Wednesday , February 19 2020
Home / John Quiggin
John Quiggin

John Quiggin

He is an Australian economist, a Professor and an Australian Research Council Laureate Fellow at the University of Queensland, and a former member of the Board of the Climate Change Authority of the Australian Government.

Articles by John Quiggin

Our political class: the National Party

2 days ago

There are lots of things going wrong with Australian government, resulting, for example in its failure to deal with climate change. One of these things is the membership of our political class. The problems are widespread but I’ll start with the National Party. The name itself is a problem, dating back to the brief delusion, encapsulated by the Joh for Canberra campaign in the 1980s, that the Country Party (as it then was) could become the dominant rightwing party. To the extent this idea had any substance, it was based on the success of various Country Party spivs in securing seats in the Gold and Sunshine Coasts.

What we now have is the process in reverse – a string of upper class spivs posing as salt of the earth bushies, and being elected to rural seats. To take just a few

Read More »

Monday Message Board

3 days ago

Back again with another Monday Message Board.

Post comments on any topic. Civil discussion and no coarse language please. Side discussions and idees fixes to the sandpits, please. If you would like to receive my (hopefully) regular email news, please sign up using the following link

http://eepurl.com/dAv6sX You can also follow me on Twitter @JohnQuiggin, at my Facebook public page   and at my Economics in Two Lessons page
Like this:Like Loading…

Read More »

Baristas and coal miners: apples and oranges

6 days ago

ABC Fact Check has a piece looking at a claim by the Young Greens that “making lattes provides more Australian jobs than the entire coal industry.” The detail of the tweet included the claim that there were 86000 barista jobs compared to 52000 in the coal mining industry

The Fact Check Unit observed that the quoted firgure is for total employment in the cafe industry, not just barista. By comparing an estimate of the number of baristas to total employment in coal mining, the Fact Check Unit concludes that the claim is Incorrect.

There is an apples and oranges problem here. There are two reasonable ways to do this comparison

(a) Treat “barista” as shorthand for “someone who works in a coffee shop”. Then compare employment in the coffee shop sector, including “permanent,

Read More »

Post materialism liberal enviro elitism

6 days ago

That’s how a Labor partisan on Twitter described my criticism in Independent Australia of Labor’s strategy of avoiding any policy difference with the Morrison government, and shutting down all discussion of the climate catastrophe until they get around to announcing a policy for the 2022 election. The one exception I noted (and the one that incited this response) was support for the coal industry. As I noted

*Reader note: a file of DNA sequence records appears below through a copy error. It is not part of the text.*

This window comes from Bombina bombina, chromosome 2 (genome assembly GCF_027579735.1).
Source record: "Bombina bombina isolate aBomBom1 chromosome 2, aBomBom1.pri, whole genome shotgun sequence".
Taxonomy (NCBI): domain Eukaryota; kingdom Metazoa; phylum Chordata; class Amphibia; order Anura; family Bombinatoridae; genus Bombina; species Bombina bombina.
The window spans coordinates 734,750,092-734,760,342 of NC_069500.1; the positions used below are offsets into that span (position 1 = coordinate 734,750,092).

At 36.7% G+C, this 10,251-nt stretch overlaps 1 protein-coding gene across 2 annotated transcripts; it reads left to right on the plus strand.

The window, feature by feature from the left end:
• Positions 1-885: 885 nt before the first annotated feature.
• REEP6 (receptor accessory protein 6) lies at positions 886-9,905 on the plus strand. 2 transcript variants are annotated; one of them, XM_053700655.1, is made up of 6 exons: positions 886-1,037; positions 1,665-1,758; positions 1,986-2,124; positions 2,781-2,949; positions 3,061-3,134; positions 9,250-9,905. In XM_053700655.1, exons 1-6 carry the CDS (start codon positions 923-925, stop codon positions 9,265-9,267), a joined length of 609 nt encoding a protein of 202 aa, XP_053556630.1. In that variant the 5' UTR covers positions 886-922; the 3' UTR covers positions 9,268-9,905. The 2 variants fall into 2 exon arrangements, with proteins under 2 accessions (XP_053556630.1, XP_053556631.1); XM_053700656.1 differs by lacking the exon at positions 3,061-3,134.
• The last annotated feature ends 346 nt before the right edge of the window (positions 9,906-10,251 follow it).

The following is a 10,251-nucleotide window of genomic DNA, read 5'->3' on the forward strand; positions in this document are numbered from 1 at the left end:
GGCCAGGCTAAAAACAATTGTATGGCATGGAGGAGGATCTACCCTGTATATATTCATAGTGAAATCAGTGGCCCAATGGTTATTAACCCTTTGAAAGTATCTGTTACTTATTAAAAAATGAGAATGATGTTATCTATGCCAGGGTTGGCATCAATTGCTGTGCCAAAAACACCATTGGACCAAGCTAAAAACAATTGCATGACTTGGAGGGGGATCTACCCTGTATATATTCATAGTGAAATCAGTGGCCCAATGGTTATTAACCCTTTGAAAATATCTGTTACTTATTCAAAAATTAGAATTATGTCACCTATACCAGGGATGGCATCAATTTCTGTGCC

Rather than offer a climate policy in response to the catastrophic bushfires of the last summer, Labor took the view that ‘the immediate focus should be on firefighters battling the blazes, people at risk and those grieving lost loved ones’. While scoring points on scandals like the sports rorts and cynically exploiting of divisions within the Government, Labor has put

Read More »

Review of Economics in Two Lessons

8 days ago

Here’s a review of Economics in Two Lessons, by Nikki Dumbrell in the Australian Journal of Agricultural and Resource Economics. It’s the first in an academic journal, and captures all the main points nicely.

Free market economics (or ‘One Lesson Economics’, Hazlitt 1946) refers to the idea that markets, left alone with very minimal intervention, will achieve equilibrium and as such allocate resources to their most valued use. This idea is persistent. Indeed, famous schools of economic thought (and individuals’ careers) are built on this idea. Economics in Two Lessons, by Professor John Quiggin (Distinguished Fellow of the Australasian Agricultural and Resource Economics Society) recognises the importance of One Lesson economics but challenges the completeness of this way of

Read More »

Climate crisis campaign

8 days ago

I’ll be speaking at the launch of the NTEU Climate Crisis campaign at Queensland College of Art Southbank tomorrow (Wednesday 12 Feb) .
Share this:Like this:Like Loading…

Read More »

The best books on Learning Economics

9 days ago

Following the release of Economics in Two Lessons, Sophie Roell of Five Books invited me to do an interview. The Five Books format is that the interviewee (usually an author) nominates the best five books (not including their own) on a given topic. My topic was the Best Books on Learning Economics, with the explanation